“If a person is killed while defending their children from being raped and murdered, for example, we can probably assume their sacrifice for their children is good karma and their mission is probably complete. If a person is terminal and ending their life will spare their loved ones a tremendous amount of needless suffering and financial ruin, we can probably assume their mission is complete. Animals such as beached whales, lemmings, ants, bees and a number of other critters including insects chose to end their lives under certain conditions which suggests suicide in many cases is simply a part of the natural order. If a person commits suicide before their mission is completed, it may only result in an NDE.
“People often get killed while doing risky things that often appear to ‘fly in the face of God’ such as mountain climbing, sky diving, hang gliding, etc. These people put their lives in their own hands when doing such things. Aren’t accidents involving these type of sports a form of suicide? I believe so. Where is the line drawn? It would be difficult for me to believe that people who die while sky diving have not fulfilled their mission. Reports of NDEs reveal there are no accidents and there is a reason for everything. This is not to say everything is predestined. Life is filled with risks which have the ability to end our lives. Just breathing the air in some cities is enough to cause our deaths. Isn’t this a type of suicide? I believe it is. Isn’t even the act of being born, knowing it will result in death, itself a form of suicide? I think so. What about my fast food habit? Even this would have to be considered a type of suicide. Where is the line drawn?”
Question: “I just can’t assume there is any reason for someone to kill themselves.”
Kevin Williams: “You are certainly entitled to have this opinion. The problem exists when people other than the person facing such end-of-life decisions (usually a faceless bureaucrat) decides to deny others the right to control their own life and death. There are many well-intentioned people who actively seek to deprive others from having a good death — see the case of Terry Schiavo. As mentioned earlier, such people often belong to religious right-to-life anti-abortion organizations. They constantly fight right-to-die organizations and seek to overturn laws passed by people who want right-to-die laws in place. I am referring to the State of Oregon where a majority of the voting people (with major help right-to-die organizations) passed a right-to-die law. But it took one unelected politician, Attorney General Ashcroft, who decided to go against the will of the people in Oregon by attempting to overthrow their law. Fortunately, Ashcroft’s edict was overturned by the Supreme Court.
“Right-to-die organizations want to educate the general public into changing laws which prevent heroic physicians such as Jack Kevorkian from going to prison for helping the terminally ill.”
Question: “So, when life gets difficult for some, they should be legally allowed to end it?”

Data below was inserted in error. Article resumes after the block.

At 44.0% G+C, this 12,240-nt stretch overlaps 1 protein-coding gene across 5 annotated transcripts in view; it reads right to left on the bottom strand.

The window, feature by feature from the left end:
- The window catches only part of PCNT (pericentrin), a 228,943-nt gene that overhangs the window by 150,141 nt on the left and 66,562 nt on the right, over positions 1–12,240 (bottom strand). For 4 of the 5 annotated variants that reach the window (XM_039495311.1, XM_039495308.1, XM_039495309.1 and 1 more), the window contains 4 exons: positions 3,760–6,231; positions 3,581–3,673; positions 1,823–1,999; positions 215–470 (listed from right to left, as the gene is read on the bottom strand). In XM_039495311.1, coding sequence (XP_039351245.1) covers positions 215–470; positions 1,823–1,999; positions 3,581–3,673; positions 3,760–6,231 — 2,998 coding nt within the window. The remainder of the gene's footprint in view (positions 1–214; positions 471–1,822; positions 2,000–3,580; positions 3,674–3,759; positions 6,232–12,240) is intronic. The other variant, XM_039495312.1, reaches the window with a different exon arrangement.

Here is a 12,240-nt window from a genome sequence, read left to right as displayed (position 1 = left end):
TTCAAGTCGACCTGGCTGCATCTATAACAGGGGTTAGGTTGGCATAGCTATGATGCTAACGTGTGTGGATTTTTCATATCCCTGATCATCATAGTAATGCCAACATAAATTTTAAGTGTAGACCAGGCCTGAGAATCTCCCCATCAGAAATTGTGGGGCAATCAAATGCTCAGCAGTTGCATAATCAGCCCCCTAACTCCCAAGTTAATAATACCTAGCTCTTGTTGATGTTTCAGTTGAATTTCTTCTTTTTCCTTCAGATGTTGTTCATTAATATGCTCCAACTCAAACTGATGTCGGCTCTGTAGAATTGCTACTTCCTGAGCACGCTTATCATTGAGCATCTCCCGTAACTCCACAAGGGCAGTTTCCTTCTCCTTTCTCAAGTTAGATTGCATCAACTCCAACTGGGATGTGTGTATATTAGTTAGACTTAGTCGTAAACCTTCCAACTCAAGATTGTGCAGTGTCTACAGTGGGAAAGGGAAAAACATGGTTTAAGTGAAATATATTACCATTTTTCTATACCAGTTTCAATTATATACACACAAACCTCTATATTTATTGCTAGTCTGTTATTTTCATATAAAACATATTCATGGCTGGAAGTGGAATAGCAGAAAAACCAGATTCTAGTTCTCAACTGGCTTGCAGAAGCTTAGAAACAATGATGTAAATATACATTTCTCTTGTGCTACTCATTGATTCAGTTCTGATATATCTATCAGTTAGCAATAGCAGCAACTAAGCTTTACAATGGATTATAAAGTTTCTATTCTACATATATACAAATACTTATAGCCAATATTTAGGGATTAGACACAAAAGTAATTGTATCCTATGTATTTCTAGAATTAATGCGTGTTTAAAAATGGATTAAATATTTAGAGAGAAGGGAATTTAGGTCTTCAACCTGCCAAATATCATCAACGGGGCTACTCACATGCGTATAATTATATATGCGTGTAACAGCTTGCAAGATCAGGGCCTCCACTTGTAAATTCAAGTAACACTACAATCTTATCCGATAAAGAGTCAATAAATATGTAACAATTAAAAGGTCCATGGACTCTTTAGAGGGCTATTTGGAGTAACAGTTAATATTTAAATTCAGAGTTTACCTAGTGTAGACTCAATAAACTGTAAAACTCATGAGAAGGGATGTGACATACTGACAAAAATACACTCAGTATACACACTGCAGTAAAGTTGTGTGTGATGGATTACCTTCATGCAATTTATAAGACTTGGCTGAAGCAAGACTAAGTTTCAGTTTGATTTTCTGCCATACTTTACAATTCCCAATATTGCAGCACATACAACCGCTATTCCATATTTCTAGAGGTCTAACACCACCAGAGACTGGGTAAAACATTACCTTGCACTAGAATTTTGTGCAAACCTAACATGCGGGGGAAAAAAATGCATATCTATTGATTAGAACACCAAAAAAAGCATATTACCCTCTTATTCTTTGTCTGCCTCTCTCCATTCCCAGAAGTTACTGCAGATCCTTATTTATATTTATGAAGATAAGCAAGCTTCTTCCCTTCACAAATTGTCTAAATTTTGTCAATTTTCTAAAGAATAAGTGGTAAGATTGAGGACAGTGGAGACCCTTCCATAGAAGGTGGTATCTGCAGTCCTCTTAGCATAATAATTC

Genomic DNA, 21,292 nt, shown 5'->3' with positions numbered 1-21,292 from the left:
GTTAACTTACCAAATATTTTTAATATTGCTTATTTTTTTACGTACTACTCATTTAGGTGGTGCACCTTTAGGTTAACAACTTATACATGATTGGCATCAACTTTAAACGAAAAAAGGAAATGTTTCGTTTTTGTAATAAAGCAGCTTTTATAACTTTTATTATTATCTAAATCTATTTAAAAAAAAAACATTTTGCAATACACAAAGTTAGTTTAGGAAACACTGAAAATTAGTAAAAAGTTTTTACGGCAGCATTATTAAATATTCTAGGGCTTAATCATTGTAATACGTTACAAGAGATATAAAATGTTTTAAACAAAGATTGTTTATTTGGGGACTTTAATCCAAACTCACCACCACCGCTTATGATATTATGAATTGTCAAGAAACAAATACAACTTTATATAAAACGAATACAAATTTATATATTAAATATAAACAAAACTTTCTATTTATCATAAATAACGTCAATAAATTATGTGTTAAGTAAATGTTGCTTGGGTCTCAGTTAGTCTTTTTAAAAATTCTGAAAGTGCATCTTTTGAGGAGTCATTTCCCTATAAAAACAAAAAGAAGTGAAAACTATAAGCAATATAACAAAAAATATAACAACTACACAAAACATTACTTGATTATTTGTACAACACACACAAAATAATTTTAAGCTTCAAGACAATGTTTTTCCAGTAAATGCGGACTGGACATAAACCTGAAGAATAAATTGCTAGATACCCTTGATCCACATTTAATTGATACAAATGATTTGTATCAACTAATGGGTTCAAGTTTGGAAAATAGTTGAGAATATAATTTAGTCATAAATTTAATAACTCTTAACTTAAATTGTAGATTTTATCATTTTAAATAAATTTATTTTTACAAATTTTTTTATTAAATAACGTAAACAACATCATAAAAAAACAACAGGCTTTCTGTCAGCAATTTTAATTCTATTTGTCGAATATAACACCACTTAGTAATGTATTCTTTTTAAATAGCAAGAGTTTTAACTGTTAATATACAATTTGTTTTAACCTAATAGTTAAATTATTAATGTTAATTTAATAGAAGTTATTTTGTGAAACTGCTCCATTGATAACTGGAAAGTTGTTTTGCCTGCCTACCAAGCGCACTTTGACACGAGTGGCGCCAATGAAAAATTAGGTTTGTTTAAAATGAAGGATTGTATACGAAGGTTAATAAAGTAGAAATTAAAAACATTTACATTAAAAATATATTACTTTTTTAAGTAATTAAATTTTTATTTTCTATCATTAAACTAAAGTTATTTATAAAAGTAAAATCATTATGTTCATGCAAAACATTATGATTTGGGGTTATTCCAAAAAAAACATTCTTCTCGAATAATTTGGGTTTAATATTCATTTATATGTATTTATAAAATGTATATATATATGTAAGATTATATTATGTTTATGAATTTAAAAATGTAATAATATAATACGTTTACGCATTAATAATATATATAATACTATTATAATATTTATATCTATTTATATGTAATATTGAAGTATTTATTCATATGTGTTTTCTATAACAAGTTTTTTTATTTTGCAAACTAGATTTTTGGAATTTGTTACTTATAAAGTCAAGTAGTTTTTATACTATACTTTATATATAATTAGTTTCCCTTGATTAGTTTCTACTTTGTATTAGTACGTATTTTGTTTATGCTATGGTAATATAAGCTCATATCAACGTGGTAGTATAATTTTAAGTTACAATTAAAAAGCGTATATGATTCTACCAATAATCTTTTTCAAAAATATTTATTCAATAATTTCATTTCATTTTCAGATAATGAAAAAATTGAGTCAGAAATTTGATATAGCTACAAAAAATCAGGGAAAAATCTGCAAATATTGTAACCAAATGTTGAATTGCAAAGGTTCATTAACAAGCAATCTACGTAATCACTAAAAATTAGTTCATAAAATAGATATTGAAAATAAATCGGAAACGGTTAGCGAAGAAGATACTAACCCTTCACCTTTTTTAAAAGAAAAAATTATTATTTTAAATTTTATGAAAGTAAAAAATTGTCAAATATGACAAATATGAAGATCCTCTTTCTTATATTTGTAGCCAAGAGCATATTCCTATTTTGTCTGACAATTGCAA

Kevin Williams: “Everyone’s life is difficult for various degrees. I don’t know of anyone who is not facing difficulties in one form or another. It’s just that some people are facing much more difficulties than others. Many near-death experiencers become so disappointed of having to return they often fall into a depression. In fact, one study revealed 4% of all near-death experiencers commit suicide because of this disappointment. The most difficult cases whom right-to-die organizations support for voluntary physician-assisted suicide are the hopelessly terminally ill and the very elderly.
“I have never had an NDE, but after reading thousands of beautiful NDE testimonials, I have concluded that if I were to have a massive heart attack – for example – I do not want to be resuscitated. Several decades ago, a women by the name of Nancy Cruzan was thrown from her car during an automobile accident. It took about 13 minutes before the EMTs came and resuscitated her. Unfortunately, she never regained consciousness and was in a ‘persistent vegetative state.’ Her family knew Nancy’s wishes were not to be hooked up to a machine to be artificially kept alive. And it was only after a painful seven-year court fight that her parents were allowed to legally remove the feeding tubes allowing her to die. This event was the ‘spark’ which led many people to join the right-to-die movement.
“For people who do not want to be hooked up to a machine for the rest of their lives and want to refuse resuscitation, there are ways to prevent such things from happening. Most states allow people to have a DNR (Do Not Resuscitate) order in their living wills. Such DNR order mean that if you are in a supermarket, for example, and your heart stops beating, you will not be resuscitated. But this will only happen if you have a DNR order easily identified by medics. The problem with DNR orders is medics do not look for them when trying to resuscitate people. Fortunately, eleven states (including Colorado and California) permit DNR identification on jewelry obtained through the non-profit MedicAlert Foundation in California. Once a person has a placed a DNR order in their living will, they can join MedicAlert for a small fee. Then you mail them the last sheet of your DNR order. They will then inform you about your choice of necklace or bracelet which clearly states your wishes to “Do Not Resuscitate.” In some states, this jewelry and/or official papers are the ONLY methods honored by emergency medics. If such a notification is not present, you WILL be resuscitated. DNR orders can be obtained by any physician and are available upon demand.
“A tremendous number of NDE testimonies I come across involve the near-death experiencer becoming extremely upset of their being resuscitated and begin brought back to life by physicians. Such cases are another example where some ‘faceless second-party’ person in power decides when someone else must live and die.
“In conclusion, there are no easy answers to such end-of-life questions. Each person should follow their own heart. What I have explained in this article is my own personal opinion. You can take it or leave it.”